the metablog

Posts written by Daniel Jolley.
Daniel Jolley

About the author

Daniel Jolley is an anesthesiologist, founder and CEO of metajournal, providing personalized medical research recommendations to fellow doctors.

Read more from Daniel or follow on twitter.

How to read a journal article

One of the great classic introductions to critical assessment of medical research is Trisha Greenhalgh’s series in the British Medical Journal ‘How to read a paper’. Although the practical aspects of critiquing a paper are better served by newer tools like CASP, Greenhalgh’s work has stood the test of time and is still worth recommending.

The best place to start is with ‘Getting your bearings — deciding what the paper is about’, and then have a look at ‘Assessing the methodological quality’, and ‘Statistics for the non-statistician I’ & ‘II’.

"It usually comes as a surprise ... to learn that some (perhaps most) published articles belong in the bin, and should certainly not be used to inform practice." — Trisha Greenhalgh.

Feeling more informed?

My goal with metajournal is that with each issue you will not only feel more informed, but actually be more informed — and with that greater level of knowledge and awareness, then apply your understanding of the medical evidence to the people in your care everyday.

Many issues of your personal metajournal will be filled with actionable articles that immediately change what you do in important ways. Sometimes though issues may only contain a mere sprinkling of interest for you and your practice. With metajournal I aim to search out the most relevant and actionable evidence for you, but even these 'lesser' articles are equally important in contextualizing your knowledge and highlighting the important place your practice has within the greater world of your and other specialties.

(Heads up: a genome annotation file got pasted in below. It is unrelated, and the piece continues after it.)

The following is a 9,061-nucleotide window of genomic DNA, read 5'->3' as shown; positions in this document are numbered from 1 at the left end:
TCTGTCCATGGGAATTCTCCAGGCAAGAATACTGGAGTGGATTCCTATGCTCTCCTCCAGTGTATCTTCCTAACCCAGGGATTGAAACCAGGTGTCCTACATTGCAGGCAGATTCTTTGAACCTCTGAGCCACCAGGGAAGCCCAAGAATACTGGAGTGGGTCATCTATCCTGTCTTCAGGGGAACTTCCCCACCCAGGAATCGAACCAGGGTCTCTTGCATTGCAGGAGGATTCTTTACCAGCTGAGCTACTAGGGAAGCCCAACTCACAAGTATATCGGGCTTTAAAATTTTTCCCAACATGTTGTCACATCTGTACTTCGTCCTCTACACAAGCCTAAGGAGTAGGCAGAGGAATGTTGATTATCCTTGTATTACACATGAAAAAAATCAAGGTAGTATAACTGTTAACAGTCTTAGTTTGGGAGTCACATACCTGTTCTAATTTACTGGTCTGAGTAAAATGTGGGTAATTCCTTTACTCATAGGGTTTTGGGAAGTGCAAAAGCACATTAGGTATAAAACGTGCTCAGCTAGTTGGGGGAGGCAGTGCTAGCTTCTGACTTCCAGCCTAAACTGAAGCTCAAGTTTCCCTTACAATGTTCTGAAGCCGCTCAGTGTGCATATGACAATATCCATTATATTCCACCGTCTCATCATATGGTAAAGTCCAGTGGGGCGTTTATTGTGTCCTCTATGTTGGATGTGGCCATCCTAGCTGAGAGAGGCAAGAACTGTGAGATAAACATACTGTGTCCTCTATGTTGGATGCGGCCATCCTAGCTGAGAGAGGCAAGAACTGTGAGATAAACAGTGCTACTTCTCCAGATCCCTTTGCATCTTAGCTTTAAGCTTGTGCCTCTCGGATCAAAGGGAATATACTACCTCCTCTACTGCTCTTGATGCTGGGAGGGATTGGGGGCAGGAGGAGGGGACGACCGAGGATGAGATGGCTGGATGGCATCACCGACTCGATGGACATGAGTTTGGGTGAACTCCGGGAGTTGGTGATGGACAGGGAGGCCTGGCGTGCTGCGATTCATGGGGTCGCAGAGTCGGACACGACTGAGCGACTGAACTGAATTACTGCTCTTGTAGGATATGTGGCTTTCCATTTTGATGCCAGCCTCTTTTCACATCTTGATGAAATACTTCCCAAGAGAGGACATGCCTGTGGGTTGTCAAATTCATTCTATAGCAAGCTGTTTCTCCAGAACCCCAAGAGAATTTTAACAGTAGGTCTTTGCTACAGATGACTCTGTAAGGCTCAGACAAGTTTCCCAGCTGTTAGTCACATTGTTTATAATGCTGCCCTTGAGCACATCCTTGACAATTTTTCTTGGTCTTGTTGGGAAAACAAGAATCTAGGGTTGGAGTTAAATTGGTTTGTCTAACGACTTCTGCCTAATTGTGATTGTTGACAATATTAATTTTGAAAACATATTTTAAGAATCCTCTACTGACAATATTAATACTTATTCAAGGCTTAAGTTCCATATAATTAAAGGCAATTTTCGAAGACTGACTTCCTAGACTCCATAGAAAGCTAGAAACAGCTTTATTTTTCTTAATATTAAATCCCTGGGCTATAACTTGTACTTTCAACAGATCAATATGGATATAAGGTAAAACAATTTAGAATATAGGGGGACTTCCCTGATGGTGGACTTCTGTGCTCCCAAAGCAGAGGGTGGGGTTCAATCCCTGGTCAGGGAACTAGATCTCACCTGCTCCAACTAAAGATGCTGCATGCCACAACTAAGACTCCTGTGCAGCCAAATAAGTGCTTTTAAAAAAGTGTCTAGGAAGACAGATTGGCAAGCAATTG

Highly personalized and relevant evidence targeted to your interests and professional needs is very valuable — in fact it's one of metajournal's core goals — but there is a real cost to only being exposed to research that confirms your interests. Articles that metajournal suggests primarily because of their quality and broader signficance are important for this reason, even if they fall outside ares of your normal clinical interests.

Okay, let's jump in!

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